n = initial number of clusters

m = final number of clusters

d = the reduction parameter

While (nm) do

  1. 1.

    Build gene networks from S genes into n networks S 1, S 2, ..., S n using GXNA (Building gene networks). GXNA determines the value of n.

  2. 2.

    For each network i = 1.. n calculate its Score(X(s i ), f, r) (SVM scoring step)

  3. 3.

    Remove the d% networks with lowest score (RNE step)

  4. 4.

    Merge surviving genes again into one pool S

5. Test these genes on the 10% of the samples held out

  1. 6.

    Decrease n by d%.

The basic approach of SVM-RNE is to first group the gene expression profiles into n gene interaction networks, using GXNA. We have used the default parameters of GXNA. A score: Score(X(s i ), f, r) is assigned to each of the networks by linear SVM, indicating its success at separating samples in the classification task. The d% networks (or d networks) with the lowest scores are then removed from the analysis. Steps 1 to Step 6 are repeated until the number n of networks is decreased to m.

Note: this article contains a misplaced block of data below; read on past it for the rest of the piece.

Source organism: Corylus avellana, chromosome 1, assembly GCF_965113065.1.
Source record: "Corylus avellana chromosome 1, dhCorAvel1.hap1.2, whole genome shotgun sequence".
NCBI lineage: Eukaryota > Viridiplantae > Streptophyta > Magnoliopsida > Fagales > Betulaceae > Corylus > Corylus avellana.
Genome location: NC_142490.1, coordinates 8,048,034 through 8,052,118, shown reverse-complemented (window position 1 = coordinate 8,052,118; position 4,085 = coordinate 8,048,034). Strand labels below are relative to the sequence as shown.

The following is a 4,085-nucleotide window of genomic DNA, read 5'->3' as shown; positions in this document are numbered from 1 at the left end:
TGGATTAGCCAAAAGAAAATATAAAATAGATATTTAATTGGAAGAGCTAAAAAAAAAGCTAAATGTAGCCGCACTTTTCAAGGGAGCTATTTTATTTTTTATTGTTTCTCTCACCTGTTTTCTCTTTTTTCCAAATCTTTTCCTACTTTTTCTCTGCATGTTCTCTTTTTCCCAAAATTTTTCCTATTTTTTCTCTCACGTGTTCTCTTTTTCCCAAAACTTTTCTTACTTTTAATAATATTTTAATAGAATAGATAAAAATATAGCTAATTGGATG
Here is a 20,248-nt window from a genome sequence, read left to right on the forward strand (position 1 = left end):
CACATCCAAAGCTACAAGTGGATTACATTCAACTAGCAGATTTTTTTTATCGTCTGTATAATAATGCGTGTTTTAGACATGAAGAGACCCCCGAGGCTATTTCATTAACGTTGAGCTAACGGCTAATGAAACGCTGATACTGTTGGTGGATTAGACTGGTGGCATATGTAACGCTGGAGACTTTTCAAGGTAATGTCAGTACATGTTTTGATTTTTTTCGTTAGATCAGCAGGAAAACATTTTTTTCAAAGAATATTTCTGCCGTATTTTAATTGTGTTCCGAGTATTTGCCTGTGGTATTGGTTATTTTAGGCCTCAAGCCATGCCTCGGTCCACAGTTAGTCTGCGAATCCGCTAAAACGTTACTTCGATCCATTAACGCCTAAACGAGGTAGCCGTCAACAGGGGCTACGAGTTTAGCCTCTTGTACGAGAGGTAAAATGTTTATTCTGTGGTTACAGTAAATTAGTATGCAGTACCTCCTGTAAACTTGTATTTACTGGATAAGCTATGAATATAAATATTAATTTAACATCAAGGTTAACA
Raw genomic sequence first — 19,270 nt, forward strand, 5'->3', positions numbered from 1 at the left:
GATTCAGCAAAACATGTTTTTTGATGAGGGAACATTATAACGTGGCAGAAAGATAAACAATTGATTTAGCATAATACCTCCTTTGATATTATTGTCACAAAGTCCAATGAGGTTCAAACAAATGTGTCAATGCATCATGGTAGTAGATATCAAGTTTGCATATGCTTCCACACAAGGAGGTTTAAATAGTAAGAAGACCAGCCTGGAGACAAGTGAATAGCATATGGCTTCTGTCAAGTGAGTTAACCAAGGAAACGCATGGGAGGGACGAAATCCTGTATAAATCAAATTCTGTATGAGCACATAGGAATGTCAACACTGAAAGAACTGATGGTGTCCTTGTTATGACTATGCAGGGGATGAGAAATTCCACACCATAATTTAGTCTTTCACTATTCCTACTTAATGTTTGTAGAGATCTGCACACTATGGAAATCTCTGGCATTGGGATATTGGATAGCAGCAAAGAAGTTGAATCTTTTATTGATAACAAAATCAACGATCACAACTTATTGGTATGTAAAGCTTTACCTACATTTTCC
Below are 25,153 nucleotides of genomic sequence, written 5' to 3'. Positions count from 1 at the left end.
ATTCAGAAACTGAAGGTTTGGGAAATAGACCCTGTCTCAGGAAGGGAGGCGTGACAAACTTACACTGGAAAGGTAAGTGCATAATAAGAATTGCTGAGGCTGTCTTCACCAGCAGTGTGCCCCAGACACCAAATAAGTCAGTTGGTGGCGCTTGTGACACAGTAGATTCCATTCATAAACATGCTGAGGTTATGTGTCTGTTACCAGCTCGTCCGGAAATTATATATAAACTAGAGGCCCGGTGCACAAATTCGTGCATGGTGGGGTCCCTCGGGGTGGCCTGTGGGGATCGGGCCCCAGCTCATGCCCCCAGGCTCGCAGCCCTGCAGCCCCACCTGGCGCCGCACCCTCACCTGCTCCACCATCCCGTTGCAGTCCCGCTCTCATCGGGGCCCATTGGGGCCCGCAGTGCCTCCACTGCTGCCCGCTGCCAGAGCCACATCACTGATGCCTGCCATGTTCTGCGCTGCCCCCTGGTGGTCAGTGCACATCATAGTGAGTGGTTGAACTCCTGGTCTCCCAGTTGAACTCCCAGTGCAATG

Let Z denote the testing dataset. At step 4 an SVM classifier is built from the training dataset using the surviving genes S. This classifier is then tested on Z to estimate the performance (see Figure 1 the "Test" panel on the right side).

For the current version, the choice of n is determined by the GXNA tool while m is determined by the investigator. In this implementation, the default value of m is 2, indicating that the method is required to capture the top 2 significant networks (groups) of genes. However, accuracy is determined after each round of network elimination and a higher number of networks could be more accurate than the final two.

Testing Data used for assessment of classification accuracy

We tested the SVM-RFE, SVM-RCE and SVM-RNE methods, with several datasets. The following is a brief description of these datasets.